Happy Friday! Welcome to Issue 14 of Rerun, your weekly digest of digital storytelling, interactive media and the future of TV curated by Axonista.
Lots of fantastic reading this week! Our own Daragh Ward writes about what Apple TV reveals we can expect from Apple's WWDC event next Monday, and what they could mean for the industry. We also feature a pre-TVoT interview about OTT, featuring our own Claire McHugh and Daragh Ward—he's everywhere this week!
In addition to that, there's NFL streaming to the world for the first time, Netflix's promise to never show third-party ads, designing for AR, a new Oculus movie, Kung Fury, and much more! Let's get straight to it!
Apple TV will be a no-show at Monday's WWDC Keynote — or will it ?
With content deals not quite complete and rumors of hardware delays, many people are now betting against Apple TV making an appearance during Tim Cook’s keynote address Monday. Here at Rerun though, we’re not so sure.
While we do expect there to be a dedicated event later in the year with a more complete set of announcements — including a subscription service with an almost full house of network content (it will likely still exclude NBC due to an ongoing conflict with NBC’s parent, Comcast) — we think there are enough compelling reasons for Apple’s “hobby” device to get at least some limelight on Monday morning.
Future of TV
It's not TV, it's OTT
Ahead of this summer's TV of Tomorrow conference in San Francisco, the iTVDoctor Rick Howe interviews industry experts, including our own Daragh Ward, about the emerging world of OTT and the problems and opportunities that they see coming down the line.
Yahoo’s NFL deal will put online TV to the test
On the 25th of October the Buffalo Bills play the Jacksonville Jaguars in a game that will be watched by millions of NFL fans around the world. This time however, with Yahoo landing the rights to make this the first regular-season game to be live streamed, many will be watching to see the next episode in the battle between cable TV and online streaming unfold. Here, Wired takes us through the good and the bad of this growing trend in sports broadcasting and discusses the possible implications for the future of TV.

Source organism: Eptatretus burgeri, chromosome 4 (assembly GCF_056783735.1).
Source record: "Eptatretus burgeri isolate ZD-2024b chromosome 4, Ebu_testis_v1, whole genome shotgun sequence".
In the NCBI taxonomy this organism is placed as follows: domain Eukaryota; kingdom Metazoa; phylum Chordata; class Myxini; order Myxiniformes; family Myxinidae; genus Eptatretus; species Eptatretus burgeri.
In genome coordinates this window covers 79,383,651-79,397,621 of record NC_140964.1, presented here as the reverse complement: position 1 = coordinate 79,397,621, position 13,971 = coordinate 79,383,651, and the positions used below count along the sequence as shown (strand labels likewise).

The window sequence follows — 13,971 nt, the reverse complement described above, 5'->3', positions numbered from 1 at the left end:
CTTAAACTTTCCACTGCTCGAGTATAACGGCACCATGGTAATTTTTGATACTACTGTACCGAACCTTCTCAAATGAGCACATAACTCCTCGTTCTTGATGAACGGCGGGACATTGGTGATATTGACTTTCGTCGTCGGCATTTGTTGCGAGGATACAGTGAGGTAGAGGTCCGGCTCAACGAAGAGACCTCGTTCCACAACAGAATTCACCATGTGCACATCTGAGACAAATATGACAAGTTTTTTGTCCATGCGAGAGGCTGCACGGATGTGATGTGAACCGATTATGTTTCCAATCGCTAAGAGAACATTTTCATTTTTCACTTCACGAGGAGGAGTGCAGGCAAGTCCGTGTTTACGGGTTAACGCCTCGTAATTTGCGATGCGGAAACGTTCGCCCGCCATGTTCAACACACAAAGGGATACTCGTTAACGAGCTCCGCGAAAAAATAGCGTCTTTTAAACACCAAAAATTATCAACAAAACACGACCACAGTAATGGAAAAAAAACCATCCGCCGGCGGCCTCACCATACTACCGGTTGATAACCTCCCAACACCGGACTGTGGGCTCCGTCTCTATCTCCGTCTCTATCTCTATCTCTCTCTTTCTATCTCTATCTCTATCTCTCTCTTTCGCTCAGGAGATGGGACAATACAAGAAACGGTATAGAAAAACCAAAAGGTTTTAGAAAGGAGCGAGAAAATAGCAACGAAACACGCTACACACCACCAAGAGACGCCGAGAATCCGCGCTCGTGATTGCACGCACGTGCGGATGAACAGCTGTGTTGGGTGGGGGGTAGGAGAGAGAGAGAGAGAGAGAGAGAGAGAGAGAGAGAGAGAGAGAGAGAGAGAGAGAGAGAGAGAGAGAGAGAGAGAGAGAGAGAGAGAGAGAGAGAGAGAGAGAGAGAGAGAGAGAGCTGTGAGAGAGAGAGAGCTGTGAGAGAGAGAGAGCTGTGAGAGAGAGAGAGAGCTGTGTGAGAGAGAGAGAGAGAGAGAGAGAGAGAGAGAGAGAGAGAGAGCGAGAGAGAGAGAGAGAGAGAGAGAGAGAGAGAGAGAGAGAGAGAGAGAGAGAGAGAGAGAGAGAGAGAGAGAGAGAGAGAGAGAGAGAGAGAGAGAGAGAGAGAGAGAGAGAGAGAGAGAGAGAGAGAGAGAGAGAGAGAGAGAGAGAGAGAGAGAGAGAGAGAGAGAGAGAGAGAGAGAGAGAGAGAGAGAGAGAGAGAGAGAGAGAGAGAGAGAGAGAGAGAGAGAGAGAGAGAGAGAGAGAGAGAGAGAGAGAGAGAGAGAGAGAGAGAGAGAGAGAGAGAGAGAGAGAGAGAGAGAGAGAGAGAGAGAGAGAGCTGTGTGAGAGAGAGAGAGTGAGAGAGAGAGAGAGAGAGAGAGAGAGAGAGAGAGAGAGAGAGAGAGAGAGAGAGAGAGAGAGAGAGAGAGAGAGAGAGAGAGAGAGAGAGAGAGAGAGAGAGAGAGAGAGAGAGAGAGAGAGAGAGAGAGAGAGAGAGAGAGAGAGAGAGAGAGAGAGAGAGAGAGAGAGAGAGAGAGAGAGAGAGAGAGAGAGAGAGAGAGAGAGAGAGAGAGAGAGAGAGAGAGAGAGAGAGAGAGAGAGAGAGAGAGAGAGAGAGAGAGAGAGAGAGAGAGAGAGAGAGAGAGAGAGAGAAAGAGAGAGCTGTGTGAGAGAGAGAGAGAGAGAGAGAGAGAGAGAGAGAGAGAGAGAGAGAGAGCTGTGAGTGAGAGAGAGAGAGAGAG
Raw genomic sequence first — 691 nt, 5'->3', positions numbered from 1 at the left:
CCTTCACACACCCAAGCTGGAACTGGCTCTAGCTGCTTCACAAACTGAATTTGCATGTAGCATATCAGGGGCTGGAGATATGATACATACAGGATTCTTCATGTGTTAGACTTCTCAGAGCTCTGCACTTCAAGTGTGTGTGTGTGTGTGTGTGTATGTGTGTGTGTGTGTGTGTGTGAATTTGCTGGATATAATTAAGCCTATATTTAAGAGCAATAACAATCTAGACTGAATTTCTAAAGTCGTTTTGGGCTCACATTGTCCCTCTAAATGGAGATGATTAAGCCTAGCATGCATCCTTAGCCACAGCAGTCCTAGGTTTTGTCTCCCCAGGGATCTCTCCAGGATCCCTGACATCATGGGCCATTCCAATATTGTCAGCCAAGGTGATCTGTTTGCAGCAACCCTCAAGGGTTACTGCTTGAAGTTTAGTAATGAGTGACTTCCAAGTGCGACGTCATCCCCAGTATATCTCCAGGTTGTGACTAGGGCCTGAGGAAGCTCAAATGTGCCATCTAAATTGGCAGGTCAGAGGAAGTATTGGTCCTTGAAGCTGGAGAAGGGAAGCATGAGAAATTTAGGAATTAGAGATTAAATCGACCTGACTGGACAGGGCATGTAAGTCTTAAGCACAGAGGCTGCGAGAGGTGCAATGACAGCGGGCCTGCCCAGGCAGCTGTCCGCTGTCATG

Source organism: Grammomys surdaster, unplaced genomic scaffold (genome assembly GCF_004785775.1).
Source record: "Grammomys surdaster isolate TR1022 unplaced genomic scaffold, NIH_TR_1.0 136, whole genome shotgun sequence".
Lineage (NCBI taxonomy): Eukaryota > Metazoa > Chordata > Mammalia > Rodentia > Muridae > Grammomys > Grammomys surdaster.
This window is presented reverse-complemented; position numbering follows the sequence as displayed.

Netflix promise ‘No advertising. Period.’
"No advertising coming onto Netflix. Period. Just adding relevant cool trailers for other Netflix content you are likely to love." - Netflix CEO Reed Hastings
Earlier in the week the internet freaked out over reports that Netflix were adding pre-roll ads before shows. Quick to quash the rumours, CEO Reed Hastings said no ads, just promos. Of course Netflix constantly test features like this with small groups of users, so you may never even see them!
Designing humane augmented reality experiences
The difference between your life right now and a life with AR is that right now, you can escape advertising.
In a future where your digital world is overlaid onto the physical one, what does it mean to see advertising? It's one thing to see a pop-up ad in your web browser and quite another to get one in front of your face as you're walking down the street or out to dinner. In this post Matt Sundstrom shares some of his ideas on how to advertise humanely in AR.
Oculus Story Studio : Henry
Oculus Story Studio have set out to delight audiences by creating VR's first character, Henry the hedgehog. In this immersive storytelling experience, the audience explores and discovers Henry's world, and the character starts to feel like a friend. The magic of this movie, is that it shows the evolution in VR where not only does it stir the human senses, but also creates a deep emotional connection with a character.
Google’s Cardboard app is the go-to how-to for VR design
First I get you used to lifting things with your virtual hand…then all of a sudden you’re lifting ten-ton automobile and cranes...then I can go one step further and make you feel like you are a crane. And there, I’ve got you totally into elsewhere land.
Last week saw Monument Valley creators Ustwo collaborate with Google to release an app that demonstrates the fundamentals of designing VR experiences. Suffice to say it's beautiful and the best example of VR design principles so far.
- Christopher Nolan finally explained the spinning top in Inception
- Customer satisfaction with TV cable providers in the US is at a 7-year low
- How the newspaper from Harry Potter inspired Facebook's autoplay videos
- Magic Leap unveiled its development platform to create mind-boggling augmented-reality apps
With Kung Fury, culture reaches peak nostalgia
Billed as, 'an action comedy about a super kung fu cop in Miami in the 1980s who decides to travel back in time in order to kill Adolf Hitler', the Kickstarter crowdfunded 30 min movie, Kung Fury made its big screen debut at Cannes Director's Fortnight to critical acclaim, and was distributed on YouTube, where it has notched up over 13 million views to date.
With a theme song performed by David Hasselhoff, time travel, an arcade machine villain, and a kick ass kung fu hero, this is a wild '80s themed ride with cult classic written all over it. It cost just $630,000 to make. Rewards for project funders included props from the movie as well as minor and major on screen parts and movie credits such as 'SHUT UP AND TAKE MY MONEY'. Is this the future of movie making?
Hat tip to Rerun subscriber @goyer for pointing us towards our new favourite movie.